Many times we become so attached to our dream that we lose sight of how we’re going to achieve it.  We become fascinated with what’s going to happen once this dream comes true, sometimes to the point where we don’t really understand anymore that it’s got to be ourselves that makes it happen.  It’s wonderful to think about how great life will be once we’ve achieved our goal and are living our dream, but it’s just as easy to lose sight of the practical steps we’re going to need to take in order to get there.

Don’t be like that.  Learn from history.  Let the success of others teach you that although everyone does it in their own way, the fact is that you must remain open to offers that the universe presents to you, and work toward what you want.  In The Right Question I provide an explanation of how the Law of Attraction works, and Ballard’s experience in achieving his greatest dream is a classic example of it.

Many times our dreams come true without us even knowing it.  The trick is to know a good thing when you see it, but the trouble is that the good things often look like bad things at first.

If your dreams aren’t coming true yet, you’ve got to learn to look deeper than you have been.  Those distasteful tasks you’ve been avoiding are more often than not a gift in disguise.

No matter what you want to do with your life, if you support other people in their quests you never know who’s going to support you in yours with an offer that just falls into your lap, sometimes as though out of nowhere.  If you say yes enough to the experiences you’re offered, you will one day be in a position to use all that you’ve learned to give you a big enough edge that you’ll understand how to make it all happen, and your dream will become real.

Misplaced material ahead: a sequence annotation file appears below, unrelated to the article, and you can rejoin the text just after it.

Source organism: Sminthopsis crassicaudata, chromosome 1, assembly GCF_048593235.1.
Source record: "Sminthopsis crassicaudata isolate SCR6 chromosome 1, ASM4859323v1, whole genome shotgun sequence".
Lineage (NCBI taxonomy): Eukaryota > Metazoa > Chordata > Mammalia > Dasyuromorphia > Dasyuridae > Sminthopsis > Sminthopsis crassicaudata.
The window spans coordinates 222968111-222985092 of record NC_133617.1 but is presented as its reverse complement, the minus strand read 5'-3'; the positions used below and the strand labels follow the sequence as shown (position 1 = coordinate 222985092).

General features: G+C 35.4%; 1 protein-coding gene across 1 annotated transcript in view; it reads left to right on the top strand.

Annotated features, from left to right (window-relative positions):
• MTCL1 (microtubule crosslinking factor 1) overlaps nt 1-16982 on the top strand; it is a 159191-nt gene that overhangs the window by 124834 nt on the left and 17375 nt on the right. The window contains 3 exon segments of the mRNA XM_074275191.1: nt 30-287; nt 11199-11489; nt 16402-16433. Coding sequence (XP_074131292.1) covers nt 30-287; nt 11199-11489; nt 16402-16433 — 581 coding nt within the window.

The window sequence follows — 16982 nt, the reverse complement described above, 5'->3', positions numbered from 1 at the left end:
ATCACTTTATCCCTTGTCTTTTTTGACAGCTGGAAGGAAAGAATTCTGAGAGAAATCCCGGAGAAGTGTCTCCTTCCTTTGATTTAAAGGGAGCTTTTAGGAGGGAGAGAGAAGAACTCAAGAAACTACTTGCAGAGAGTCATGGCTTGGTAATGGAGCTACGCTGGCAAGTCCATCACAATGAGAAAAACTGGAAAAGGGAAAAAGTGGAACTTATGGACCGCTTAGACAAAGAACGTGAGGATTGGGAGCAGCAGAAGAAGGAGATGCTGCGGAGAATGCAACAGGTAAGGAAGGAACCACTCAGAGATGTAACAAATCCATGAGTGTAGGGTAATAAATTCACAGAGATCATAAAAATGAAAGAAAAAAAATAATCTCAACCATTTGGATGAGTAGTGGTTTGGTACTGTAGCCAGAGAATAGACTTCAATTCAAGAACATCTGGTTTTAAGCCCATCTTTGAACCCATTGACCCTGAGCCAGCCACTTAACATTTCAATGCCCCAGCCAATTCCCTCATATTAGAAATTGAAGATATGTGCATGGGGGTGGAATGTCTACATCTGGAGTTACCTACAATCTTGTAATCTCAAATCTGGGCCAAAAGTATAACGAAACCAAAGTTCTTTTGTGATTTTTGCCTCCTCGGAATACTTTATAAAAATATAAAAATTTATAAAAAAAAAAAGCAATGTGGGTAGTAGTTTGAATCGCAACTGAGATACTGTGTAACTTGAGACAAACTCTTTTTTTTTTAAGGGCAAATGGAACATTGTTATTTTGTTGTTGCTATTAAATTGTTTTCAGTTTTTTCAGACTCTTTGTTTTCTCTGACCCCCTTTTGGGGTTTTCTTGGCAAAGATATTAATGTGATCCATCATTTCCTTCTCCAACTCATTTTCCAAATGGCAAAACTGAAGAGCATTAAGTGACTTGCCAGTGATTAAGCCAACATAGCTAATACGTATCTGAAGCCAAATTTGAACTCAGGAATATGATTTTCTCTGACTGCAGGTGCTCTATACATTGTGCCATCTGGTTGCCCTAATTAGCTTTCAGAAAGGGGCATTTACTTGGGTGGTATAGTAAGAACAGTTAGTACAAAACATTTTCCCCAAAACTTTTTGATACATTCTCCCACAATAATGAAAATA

Taking the direct approach towards your dreams and goals seems like the most common-sense method, but it doesn’t always work that way.  In Ballard’s case, it was unlikely that the most direct route would ever be available to him.  It wasn’t a realistic possibility that he would ever be able to simply rent a staffed research vessel dedicated to finding the Titanic, as the cost would have been exorbitant.  But if you can’t get in through the metaphorical front door, try a different key, a different door, or climb on in through the window.  In the case of Dr. Robert Ballard, he knew that one day he would have the opportunity to find the Titanicand make his dream come true, but he didn’t know when or how.  He had tried before but hadn’t been able to make it happen.

Then the Navy offered him an opportunity.  A back door, so to speak, and finally, that fateful day in 1985, it all came together and the rest is history.